Wednesday, 31 October 2012
I thought Roger Lloyd Pack made an honourable attempt at Norfolk dialect in the recent film, set in Cromer. Keith Barron's Brummie, though possible, of course, was unexplained and not very convincing. Was RLP a bit inconsistent on his "hair" for "here"? And I didn't notice any "that"s for "it's" as in "That's freezin'" etc. I suppose a point in his favour was (was / is - extra copula optional, but now recommended as POTUS Obama uses it) that he didn't go Mummerset as many actors do when attempting Norfolk without doing any research!
Monday, 22 October 2012
Anyone else hear the "John Finnemore's Souvenir Programme" (BBC R4) where he did the "awesome" sketch? A female shop assistant thanks a male customer for giving her exactly the right money by saying, "Thanks, that's awesome". He then berates her for exaggerating and tells her that her use of language is awful. She then asks if he is really saying that it fills him not only with some awe but full of the stuff. And adds that he should be more careful about abusing people who are just trying to be pleasant. Yes, OK, it rang a distant bell somewhere.
Ah, Downton - you are all terrific but that Lady Mary's a game girl, isn't she? She'll tackle all the new 1920s lingo. And the staff too, all being absolute bricks. "Oh, I'll give it a go!" seems to be their watchword - really spiffing! Or "awesome" in the next series, reader.
There's a #tag of Downtown Anachronisms on Twitter. But last night we had a new bit of time travel with Matthew's "I've been on a steep learning curve". No prizes for the first one to spot a double is! "The problem is is that good servants are getting jolly scarce, Lord Snooty."
Saturday, 20 October 2012
Once upon a time, a football coach had a brilliant thought and said, "Now, lads, we're not beaten yet. I know you've given everything, a hundred per cent, but now I'm asking for just a little bit more. I know you've got it in you. Dig deep and give me that extra ten per cent and we can win this!" Wow, great new phrase and somehow so true. But good enough (satisfactory) just isn't good enough nowadays. Soon it was 120% and then coaches and players and Chancellors of the Exchequers, allegedly, were asking for 1000%, a million, a billion per cent. Oh, where will it all end, Clydesdale?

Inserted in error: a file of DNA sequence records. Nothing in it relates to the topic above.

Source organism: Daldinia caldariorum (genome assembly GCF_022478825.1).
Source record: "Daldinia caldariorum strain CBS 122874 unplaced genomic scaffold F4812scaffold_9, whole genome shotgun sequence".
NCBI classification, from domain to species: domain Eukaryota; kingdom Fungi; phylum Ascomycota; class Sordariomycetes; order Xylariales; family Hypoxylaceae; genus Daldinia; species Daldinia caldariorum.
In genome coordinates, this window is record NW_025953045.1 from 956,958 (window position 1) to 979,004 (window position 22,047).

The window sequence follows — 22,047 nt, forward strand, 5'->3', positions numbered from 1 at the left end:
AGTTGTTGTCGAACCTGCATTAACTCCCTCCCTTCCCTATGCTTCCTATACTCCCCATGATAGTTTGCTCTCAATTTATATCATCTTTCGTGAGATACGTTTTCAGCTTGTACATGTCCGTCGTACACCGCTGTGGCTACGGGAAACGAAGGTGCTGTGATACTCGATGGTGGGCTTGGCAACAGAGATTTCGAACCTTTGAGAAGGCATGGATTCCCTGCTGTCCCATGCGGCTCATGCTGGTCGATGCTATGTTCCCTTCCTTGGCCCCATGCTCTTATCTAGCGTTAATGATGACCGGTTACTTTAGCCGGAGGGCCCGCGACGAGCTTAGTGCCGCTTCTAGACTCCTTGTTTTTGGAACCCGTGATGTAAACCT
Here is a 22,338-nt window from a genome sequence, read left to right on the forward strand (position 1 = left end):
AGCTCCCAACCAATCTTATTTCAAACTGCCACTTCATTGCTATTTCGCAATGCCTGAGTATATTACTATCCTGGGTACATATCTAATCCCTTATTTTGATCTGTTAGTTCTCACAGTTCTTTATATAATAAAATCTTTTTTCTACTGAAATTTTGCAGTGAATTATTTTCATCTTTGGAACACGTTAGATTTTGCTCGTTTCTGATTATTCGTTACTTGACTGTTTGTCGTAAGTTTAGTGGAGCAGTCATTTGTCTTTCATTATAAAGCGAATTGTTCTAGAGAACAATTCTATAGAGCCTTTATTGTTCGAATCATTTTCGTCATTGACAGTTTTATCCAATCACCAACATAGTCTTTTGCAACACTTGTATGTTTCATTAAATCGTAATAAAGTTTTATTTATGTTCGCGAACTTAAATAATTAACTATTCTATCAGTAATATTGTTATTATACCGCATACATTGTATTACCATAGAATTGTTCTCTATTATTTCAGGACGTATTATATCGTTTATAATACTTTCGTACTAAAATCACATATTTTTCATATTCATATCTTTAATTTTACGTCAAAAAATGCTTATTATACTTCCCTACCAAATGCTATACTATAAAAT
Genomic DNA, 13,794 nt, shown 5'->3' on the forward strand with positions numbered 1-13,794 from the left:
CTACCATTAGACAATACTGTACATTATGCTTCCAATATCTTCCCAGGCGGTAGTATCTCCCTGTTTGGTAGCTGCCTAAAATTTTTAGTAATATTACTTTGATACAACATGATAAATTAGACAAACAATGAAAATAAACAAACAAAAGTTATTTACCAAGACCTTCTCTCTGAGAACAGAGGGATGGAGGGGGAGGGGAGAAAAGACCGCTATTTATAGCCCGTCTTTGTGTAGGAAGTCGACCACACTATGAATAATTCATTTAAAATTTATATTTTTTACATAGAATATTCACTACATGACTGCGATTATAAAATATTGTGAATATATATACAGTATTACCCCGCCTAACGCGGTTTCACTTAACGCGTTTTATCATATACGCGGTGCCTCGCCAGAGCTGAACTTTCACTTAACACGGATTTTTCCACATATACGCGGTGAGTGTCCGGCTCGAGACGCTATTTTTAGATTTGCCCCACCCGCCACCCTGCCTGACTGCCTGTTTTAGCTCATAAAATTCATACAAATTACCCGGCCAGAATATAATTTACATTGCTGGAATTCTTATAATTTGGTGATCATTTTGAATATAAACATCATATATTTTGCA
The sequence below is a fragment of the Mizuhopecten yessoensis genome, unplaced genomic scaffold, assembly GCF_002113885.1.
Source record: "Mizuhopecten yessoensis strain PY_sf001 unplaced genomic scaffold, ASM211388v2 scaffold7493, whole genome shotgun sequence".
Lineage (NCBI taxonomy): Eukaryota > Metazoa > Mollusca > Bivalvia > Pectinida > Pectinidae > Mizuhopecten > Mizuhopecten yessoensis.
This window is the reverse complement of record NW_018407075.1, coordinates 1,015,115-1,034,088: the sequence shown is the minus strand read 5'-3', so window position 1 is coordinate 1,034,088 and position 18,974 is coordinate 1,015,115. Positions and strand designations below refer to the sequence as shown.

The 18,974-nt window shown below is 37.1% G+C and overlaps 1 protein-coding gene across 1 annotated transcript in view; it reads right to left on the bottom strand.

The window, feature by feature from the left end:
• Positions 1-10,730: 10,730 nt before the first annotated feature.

This is related to word inflation, I think, and to societies that are focused on surface, presentation and marketing. In education (and New Labour started it, not the Nasty Party who are in charge now) being good is just not good enough and satisfactory, well, that's disgraceful and "special measures" are called for. No, all must have prizes (except the failing teachers) and so all must be outstanding - otherwise we'll sack everyone, bring in new contracts (without benefits, pensions etc) and rebrand the school / institution - that should do it.
This is probably a widespread one - maybe you'll let us know, but don't swamp us with queries today, we've got visitors - only you, reader! Do you just say "Vicar?" to mean "Would you like another cup of tea, dear?" You don't, Transatlantic followers? Well, I'm pretty sure nearly everyone does over here.
Like many couples, Clydesdale and I have a shorthand of private phrases. Sometimes it's just a spoonerism or an abbreviation. C is rather (or I might say over-) conscious of weight and figure and has even been known to tell me I should lose some lbs, whereas I'm known for being thin to the point of painfulness and yet, indeed, a "fine figure of a man" - or woman, no, I'm not revealing which Jefferson is. So (not the ubiquitous, the ever-spreading "so", but the old-fashioned one), sometimes, on the train, for example, (yes, ok, too many brackets & commas, stylists),?, C will nudge me and just say "FFM" or "FFW". And, if one of us snores at night, all that is said (as the elbow is administered) is "Ludwig". Yes, you're ahead of me, "Roll over, Beethoven". Oh, dear, now I've revealed it to the Twittersphere. Do you say that as well? Discretion please, reader.